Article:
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DIYstompboxes.com  |  DIY Stompboxes  |  Building your own stompbox  |  enclosure drilling tips -- please help! 0 Members and 1 Guest are viewing this topic. « previous next »
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Author Topic: enclosure drilling tips -- please help!  (Read 10306 times)
ian87
Posts: 174


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enclosure drilling tips -- please help!
« on: December 02, 2003, 12:26:36 PM »

this should prolly be in the "Beginner" section, but what the hell.....

was drilling up a Hammond enclosure last nite, and it's clear that I don't have the right tools for the job. I was drilling (or rather trying to drill) pilot holes w/ my Dremel mini-press w/ whatever bit came with the thing, and it was travelling all over the damn place. Also the bit wouldn't even cut all the way thru the case -- it would basically just dig a hole in the aluminum, which wasn't tragic, because it was a pilot hole after all.

so....

1. what bit do i need for the dremel?

B. do i need a punch? if so, what one?

iii. do folks recommend using 3-in-1? and lastly,

d. Unibit: yay or nay?

thanks in advance for yr help.

-ian
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Samuel
Posts: 640


enclosure drilling tips -- please help!
« Reply #1 on: December 02, 2003, 12:54:22 PM »

Number 1: You should probably just use a regular old drill. The dremel is not really designed for punching through heavy materials. Drilling through cast aluminum at 35,000 rpm is prolly not the way to go. Smiley (I know, I know they're usually variable speed, but it's not as funny if I don't exaggerate.) (Not that it's really that funny anyway.) (Please move on to the next paragraph now.)

A center punch is an easy cheap way to avoid bit travel as you describe. If you're really in a pinch, find a nail and a hammer, you just want some kind of indentation, and the drill bit will find its way home.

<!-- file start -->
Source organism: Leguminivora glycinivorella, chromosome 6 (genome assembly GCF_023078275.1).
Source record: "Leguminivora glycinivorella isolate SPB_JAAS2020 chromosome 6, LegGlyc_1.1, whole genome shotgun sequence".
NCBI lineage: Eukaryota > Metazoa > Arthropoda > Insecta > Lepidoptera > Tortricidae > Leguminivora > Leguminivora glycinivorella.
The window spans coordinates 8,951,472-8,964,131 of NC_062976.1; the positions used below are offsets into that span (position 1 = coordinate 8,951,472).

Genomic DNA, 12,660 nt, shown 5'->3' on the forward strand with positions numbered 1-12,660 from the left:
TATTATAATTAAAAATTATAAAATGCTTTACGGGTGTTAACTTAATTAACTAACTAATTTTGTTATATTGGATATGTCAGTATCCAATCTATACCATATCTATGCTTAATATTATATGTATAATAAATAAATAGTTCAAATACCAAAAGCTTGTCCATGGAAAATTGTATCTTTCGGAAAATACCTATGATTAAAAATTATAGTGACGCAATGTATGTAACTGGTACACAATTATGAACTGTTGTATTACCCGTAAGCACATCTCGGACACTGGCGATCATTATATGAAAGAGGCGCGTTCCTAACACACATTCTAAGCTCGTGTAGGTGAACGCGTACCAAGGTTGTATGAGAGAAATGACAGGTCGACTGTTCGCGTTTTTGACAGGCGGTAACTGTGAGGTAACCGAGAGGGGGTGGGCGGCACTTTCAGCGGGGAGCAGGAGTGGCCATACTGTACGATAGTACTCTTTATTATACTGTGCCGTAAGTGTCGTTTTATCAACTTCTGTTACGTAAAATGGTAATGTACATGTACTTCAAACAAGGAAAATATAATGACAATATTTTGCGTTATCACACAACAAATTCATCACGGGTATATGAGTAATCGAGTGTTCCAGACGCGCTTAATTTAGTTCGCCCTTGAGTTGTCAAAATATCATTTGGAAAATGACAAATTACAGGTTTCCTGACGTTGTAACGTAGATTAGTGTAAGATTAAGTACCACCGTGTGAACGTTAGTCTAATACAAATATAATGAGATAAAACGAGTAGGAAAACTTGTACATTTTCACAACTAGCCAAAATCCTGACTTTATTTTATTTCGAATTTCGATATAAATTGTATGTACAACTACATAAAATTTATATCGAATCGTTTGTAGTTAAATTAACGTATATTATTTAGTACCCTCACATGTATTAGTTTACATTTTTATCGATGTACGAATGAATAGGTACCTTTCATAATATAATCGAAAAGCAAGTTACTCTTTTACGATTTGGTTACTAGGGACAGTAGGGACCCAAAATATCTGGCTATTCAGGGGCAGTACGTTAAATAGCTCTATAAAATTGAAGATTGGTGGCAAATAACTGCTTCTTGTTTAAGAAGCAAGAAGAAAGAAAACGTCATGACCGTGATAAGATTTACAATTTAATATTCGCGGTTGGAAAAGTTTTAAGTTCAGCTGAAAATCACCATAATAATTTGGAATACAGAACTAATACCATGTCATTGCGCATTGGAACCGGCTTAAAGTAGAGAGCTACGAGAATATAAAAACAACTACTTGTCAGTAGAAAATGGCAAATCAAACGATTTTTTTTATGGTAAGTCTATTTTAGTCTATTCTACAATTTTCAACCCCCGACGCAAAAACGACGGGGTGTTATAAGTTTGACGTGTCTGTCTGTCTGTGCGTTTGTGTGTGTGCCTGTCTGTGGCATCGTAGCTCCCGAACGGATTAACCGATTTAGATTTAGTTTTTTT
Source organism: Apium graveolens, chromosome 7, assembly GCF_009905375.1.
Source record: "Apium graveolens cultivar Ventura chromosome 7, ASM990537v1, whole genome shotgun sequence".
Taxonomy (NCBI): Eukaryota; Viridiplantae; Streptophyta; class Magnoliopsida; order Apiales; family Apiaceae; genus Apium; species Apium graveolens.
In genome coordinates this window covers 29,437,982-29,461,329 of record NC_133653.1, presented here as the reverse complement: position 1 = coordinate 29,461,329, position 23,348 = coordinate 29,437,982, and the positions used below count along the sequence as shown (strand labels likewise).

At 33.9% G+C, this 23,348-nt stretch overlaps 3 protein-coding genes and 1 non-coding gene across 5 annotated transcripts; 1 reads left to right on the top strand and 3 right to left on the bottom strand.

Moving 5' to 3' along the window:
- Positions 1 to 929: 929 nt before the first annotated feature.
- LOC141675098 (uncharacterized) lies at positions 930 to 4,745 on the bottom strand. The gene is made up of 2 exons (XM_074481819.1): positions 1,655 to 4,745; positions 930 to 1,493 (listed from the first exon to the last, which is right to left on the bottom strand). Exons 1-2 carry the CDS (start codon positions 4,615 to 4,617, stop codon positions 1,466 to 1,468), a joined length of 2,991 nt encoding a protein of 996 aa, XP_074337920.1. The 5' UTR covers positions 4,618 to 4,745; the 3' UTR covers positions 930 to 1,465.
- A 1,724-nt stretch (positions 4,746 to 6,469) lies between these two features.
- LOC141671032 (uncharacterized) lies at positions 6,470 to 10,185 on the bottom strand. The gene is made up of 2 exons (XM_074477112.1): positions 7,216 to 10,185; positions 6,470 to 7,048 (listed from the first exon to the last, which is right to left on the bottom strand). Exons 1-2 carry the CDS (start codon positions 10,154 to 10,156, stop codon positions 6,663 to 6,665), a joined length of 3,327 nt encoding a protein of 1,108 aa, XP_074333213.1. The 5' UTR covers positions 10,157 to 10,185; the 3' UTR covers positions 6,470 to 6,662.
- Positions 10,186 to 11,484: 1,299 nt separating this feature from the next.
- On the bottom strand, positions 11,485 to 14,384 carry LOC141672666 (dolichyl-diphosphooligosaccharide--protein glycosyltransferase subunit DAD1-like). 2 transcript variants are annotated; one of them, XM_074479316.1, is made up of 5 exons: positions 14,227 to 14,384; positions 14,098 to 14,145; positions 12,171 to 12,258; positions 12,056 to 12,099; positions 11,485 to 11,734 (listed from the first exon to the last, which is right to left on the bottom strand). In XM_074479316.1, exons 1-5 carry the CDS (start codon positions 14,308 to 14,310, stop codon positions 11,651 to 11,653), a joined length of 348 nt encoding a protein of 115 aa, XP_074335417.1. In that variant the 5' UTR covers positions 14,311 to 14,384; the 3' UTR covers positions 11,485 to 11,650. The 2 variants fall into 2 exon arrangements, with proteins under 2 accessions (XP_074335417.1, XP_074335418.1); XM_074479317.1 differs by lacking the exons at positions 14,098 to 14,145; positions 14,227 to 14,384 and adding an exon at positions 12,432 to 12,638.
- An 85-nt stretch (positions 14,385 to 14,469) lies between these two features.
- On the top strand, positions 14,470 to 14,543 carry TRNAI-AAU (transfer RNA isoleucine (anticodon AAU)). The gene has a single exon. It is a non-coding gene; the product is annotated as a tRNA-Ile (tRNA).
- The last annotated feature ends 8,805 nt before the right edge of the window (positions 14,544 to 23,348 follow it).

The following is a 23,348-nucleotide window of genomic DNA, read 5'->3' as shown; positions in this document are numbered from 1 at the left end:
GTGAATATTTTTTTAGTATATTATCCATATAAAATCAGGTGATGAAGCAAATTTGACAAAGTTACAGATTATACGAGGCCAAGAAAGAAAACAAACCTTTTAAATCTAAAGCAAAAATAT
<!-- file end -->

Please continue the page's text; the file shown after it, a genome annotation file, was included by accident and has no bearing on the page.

Unibit: Never used one, but I have heard unanimous unconditional "yay"s as far as they go for drilling Hammond boxes. I imagine they're very convenient, as they take a lot of work out of "stepping up" the hole you're drilling.

Especially when you start getting out to larger diameters, like the 1/2" stomp switch hole, lubricant is a very good idea, and will save you money on drill bits in the long run.

Slightly OT, but if you're willing to sink a little money into this hobby, a honest-to-gosh-drill press is a *great* thing to have, if you have the space. You might also be surprised at the price - I ordered one online from Grizzly - $75! It's occasionally a little on the small side, but it gets the job done generally speaking. I went with the 10" model and I've been generally pleased...
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moosapotamus
Posts: 1591


New Hampshire USA


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enclosure drilling tips -- please help!
« Reply #2 on: December 02, 2003, 12:56:02 PM »

Regardless of the type of bit, I don't think a Dremel is powerful enough to machine a Hammond box. Not enough torque. I use a 1/2 inch power drill.

I would recommend marking the drilling locations with a little spring loaded center-punch. Keeps the drill bit from skidding around. I also use the center-punch on PCBs for the same reason. But, I do use a Dremel to drill PCBs.